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Cavanaugh Says Montgomery Doesn’t Need More Money

Brandon Moseley



By Brandon Moseley
Alabama Political Reporter

Thursday, March 19, Alabama Public Service Commission (PSC) President Twinkle Andress Cavanaugh (R) said that she disagreed with Governor Robert Bentley’s (R) plan to raise taxes on the people of Alabama.  President Cavanaugh was speaking to the Rainy Day Patriots at the group’s monthly meeting at Hoover Tactical Firearms.

President Cavanaugh said that she totally disagreed with the Governor’s claim that we need higher taxes. Cavanaugh said that the State needs to stop the hemorrhaging before it asks the people of Alabama for more money. The popular PSC President said, “I don’t think we need more money in Montgomery.”

Cavanaugh said that PSC is unlike other offices in that they are sworn in on the next day.  When she entered the office following the swearing in a lady on the PSC staff asked her what kind of a State car she wanted.  The State assumed she wanted to redecorate the office and said they would get her a State cell phone.  “I said no…It costs a lot to keep up this lifestyle…The staff realized that we were going to do things differently.”

Cavanaugh said that she was elected in 2010 and, “I found the pot of gold.”  “I studied the budget and found we had a pot of $5.4 million.  I was told that was our rainy day fund.  We should not act as a bank account.” Twinkle said that the PCS sent it back to the general fund.

Twinkle said “We made a lot of changes very quickly.”  When she joined the PSC they had 119 employees.  “Today we have 79 employees doing the same job we were dong before.”  President Cavanaugh said, “I don’t think there is a lack of money (in State government) there is a lack of leadership.”  I did not lay off a lot of employees.  We did it mostly through attrition.  Twinkle said they were able to find accumulated savings.  “That is what we need to be doing in State government.”

President Cavanaugh said that the PSC had 59 state cars more than one for every two employees. “We were paying people to answer the phone and they were riding back home to Auburn in a State car.”  “If you don’t need a car to do your job you don’t get a car.”  “That is what is everybody in State government should be doing.”  “A car would get old they would give it to somebody else and get themselves a new one.”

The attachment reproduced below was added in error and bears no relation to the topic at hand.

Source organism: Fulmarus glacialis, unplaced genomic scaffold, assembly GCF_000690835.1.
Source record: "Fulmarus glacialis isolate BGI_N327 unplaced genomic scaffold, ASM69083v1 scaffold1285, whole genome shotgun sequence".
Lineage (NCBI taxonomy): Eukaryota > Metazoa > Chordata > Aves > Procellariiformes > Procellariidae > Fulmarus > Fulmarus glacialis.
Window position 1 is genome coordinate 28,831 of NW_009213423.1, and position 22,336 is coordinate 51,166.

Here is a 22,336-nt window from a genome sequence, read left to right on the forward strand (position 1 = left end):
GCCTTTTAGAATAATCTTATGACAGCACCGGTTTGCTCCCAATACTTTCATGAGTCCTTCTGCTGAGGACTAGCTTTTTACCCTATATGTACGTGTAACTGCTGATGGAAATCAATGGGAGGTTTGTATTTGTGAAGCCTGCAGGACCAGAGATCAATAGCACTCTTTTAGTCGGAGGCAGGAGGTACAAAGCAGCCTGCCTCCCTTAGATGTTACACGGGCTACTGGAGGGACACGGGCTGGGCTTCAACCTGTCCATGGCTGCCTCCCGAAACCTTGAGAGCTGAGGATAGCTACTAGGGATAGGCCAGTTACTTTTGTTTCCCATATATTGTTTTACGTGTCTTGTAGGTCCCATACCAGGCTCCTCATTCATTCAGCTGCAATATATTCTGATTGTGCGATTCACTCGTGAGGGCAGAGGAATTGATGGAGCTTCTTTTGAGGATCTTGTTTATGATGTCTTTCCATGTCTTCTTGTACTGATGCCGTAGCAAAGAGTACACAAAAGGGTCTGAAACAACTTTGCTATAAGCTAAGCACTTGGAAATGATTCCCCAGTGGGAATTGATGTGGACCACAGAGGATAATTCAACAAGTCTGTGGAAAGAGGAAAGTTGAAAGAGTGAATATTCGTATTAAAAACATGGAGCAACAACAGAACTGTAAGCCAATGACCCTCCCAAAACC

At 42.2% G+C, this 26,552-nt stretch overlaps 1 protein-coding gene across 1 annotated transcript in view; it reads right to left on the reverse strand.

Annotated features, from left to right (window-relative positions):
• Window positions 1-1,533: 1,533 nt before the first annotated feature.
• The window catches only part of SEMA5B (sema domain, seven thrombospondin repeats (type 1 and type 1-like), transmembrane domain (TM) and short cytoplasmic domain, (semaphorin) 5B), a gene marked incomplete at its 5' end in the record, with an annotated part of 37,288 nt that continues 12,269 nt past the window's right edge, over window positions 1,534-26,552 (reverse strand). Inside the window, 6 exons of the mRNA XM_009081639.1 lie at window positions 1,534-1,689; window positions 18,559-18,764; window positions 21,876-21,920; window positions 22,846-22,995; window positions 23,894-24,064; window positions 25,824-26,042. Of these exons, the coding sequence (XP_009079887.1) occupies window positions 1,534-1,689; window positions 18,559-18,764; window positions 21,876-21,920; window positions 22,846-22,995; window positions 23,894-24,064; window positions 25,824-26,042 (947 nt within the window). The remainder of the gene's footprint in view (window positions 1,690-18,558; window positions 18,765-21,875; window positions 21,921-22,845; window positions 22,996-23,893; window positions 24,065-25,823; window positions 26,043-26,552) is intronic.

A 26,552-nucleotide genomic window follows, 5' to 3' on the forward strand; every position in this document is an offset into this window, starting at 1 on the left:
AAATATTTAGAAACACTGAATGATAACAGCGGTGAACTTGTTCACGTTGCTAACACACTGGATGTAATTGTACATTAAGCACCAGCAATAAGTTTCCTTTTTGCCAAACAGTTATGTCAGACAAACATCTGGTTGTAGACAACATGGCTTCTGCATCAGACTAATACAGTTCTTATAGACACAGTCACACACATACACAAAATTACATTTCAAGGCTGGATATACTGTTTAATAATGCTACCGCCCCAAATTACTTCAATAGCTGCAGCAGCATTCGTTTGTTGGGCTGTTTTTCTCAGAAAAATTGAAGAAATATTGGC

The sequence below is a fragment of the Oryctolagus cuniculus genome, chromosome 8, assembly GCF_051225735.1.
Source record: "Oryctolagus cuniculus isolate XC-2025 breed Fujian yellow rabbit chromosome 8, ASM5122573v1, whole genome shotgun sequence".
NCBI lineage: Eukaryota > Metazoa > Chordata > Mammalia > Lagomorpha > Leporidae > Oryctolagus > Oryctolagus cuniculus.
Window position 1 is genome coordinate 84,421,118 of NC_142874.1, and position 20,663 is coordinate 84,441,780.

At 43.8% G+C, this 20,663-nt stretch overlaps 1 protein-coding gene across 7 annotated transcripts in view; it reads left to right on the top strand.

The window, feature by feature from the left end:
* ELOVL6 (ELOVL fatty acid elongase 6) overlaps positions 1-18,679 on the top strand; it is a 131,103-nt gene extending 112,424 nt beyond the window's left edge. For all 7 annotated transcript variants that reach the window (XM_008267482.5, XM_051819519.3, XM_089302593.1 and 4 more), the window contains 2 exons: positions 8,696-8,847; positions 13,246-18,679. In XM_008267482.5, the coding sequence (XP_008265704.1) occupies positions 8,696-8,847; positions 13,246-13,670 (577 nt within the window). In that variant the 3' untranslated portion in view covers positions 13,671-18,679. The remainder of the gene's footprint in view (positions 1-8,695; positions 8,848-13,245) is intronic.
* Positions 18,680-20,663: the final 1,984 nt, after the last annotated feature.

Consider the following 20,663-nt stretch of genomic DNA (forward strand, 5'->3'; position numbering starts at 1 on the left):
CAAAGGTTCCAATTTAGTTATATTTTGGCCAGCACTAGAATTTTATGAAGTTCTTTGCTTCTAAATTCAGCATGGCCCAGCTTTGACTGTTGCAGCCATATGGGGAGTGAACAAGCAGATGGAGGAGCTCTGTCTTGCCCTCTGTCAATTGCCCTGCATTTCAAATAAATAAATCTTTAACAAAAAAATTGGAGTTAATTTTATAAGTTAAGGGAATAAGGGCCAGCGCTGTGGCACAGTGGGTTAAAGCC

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The conservative PSC President said that somebody gets elected or appointed to a position in State government and they want more people working for them.  They have to build a kingdom.  “You don’t create a job when you create a government job.  That is just passing one person’s money on to another person.

Cavanaugh said that the PSC’s lease came up.  She was determined that we will not spend $1.2 million for our office space.  “My office was bigger than this meeting room it was cavernous.” She researched what was the least expensive option.  We saved $540,000 a year by staying in the same place but decreased our space.  “My office is a third what it used to be and is still plenty of space.”

President Cavanaugh said that the staff at the commission realized that if the President was willing to give up some of her perks they should too.  “State employees want to do a good job; but they have to have leadership.”  They don’t want to give up their things if the people at the top won’t as well.  We don’t need more money in Montgomery. Legislators are shocked.  They say, ‘You are doing this and we did not tell to do this yet.’  “Until every agency does that I don’t see how we can ask the public for more money.”


Cavanaugh said that he job as President of the PSC is to make things better for job growth in Alabama.  “You don’t do that by having higher taxes and higher utility costs.”

President Cavanaugh said that she has done everything possible to keep costs low for energy producers; however the biggest problems comes from Washington and the EPA.  “Six years ago you were paying approximately 4 percent of your bill attributed to environmental mandates.”  Now environmental mandates are ten percent of your bill.  “As a regulator it is very difficult to keep your bill flat if they (utilities) are having to deal with mandates.  “By the year 2016 they will be 12 percent of your bill in environmental costs coming direct from the EPA.”  Cavanaugh said that Obama and the EPA have declared war on coal.